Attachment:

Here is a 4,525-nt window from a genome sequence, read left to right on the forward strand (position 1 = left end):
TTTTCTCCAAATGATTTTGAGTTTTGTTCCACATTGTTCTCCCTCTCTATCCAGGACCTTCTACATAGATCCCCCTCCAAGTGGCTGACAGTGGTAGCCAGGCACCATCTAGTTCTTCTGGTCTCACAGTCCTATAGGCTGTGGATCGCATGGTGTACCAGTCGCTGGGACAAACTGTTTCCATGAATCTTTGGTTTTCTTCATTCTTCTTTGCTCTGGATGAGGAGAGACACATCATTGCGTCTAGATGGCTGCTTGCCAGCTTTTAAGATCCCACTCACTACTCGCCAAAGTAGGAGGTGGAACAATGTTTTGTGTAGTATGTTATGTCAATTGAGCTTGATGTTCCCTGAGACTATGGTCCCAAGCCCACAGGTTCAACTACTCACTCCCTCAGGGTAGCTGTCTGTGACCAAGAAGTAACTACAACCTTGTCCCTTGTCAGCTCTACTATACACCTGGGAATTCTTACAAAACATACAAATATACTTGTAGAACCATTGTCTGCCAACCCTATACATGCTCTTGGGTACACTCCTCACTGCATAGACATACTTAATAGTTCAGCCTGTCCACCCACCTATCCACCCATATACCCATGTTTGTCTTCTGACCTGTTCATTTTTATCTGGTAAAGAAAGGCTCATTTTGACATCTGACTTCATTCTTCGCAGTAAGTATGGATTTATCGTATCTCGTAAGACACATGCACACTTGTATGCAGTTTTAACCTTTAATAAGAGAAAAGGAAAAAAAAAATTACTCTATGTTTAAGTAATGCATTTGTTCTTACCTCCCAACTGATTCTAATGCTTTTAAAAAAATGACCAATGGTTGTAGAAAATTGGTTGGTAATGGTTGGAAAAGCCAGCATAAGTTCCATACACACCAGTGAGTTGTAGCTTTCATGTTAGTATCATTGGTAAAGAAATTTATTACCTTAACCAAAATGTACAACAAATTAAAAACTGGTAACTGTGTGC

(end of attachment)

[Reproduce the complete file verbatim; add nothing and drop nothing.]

Here is a 4,525-nt window from a genome sequence, read left to right on the forward strand (position 1 = left end):
TTTTCTCCAAATGATTTTGAGTTTTGTTCCACATTGTTCTCCCTCTCTATCCAGGACCTTCTACATAGATCCCCCTCCAAGTGGCTGACAGTGGTAGCCAGGCACCATCTAGTTCTTCTGGTCTCACAGTCCTATAGGCTGTGGATCGCATGGTGTACCAGTCGCTGGGACAAACTGTTTCCATGAATCTTTGGTTTTCTTCATTCTTCTTTGCTCTGGATGAGGAGAGACACATCATTGCGTCTAGATGGCTGCTTGCCAGCTTTTAAGATCCCACTCACTACTCGCCAAAGTAGGAGGTGGAACAATGTTTTGTGTAGTATGTTATGTCAATTGAGCTTGATGTTCCCTGAGACTATGGTCCCAAGCCCACAGGTTCAACTACTCACTCCCTCAGGGTAGCTGTCTGTGACCAAGAAGTAACTACAACCTTGTCCCTTGTCAGCTCTACTATACACCTGGGAATTCTTACAAAACATACAAATATACTTGTAGAACCATTGTCTGCCAACCCTATACATGCTCTTGGGTACACTCCTCACTGCATAGACATACTTAATAGTTCAGCCTGTCCACCCACCTATCCACCCATATACCCATGTTTGTCTTCTGACCTGTTCATTTTTATCTGGTAAAGAAAGGCTCATTTTGACATCTGACTTCATTCTTCGCAGTAAGTATGGATTTATCGTATCTCGTAAGACACATGCACACTTGTATGCAGTTTTAACCTTTAATAAGAGAAAAGGAAAAAAAAAATTACTCTATGTTTAAGTAATGCATTTGTTCTTACCTCCCAACTGATTCTAATGCTTTTAAAAAAATGACCAATGGTTGTAGAAAATTGGTTGGTAATGGTTGGAAAAGCCAGCATAAGTTCCATACACACCAGTGAGTTGTAGCTTTCATGTTAGTATCATTGGTAAAGAAATTTATTACCTTAACCAAAATGTACAACAAATTAAAAACTGGTAACTGTGTGC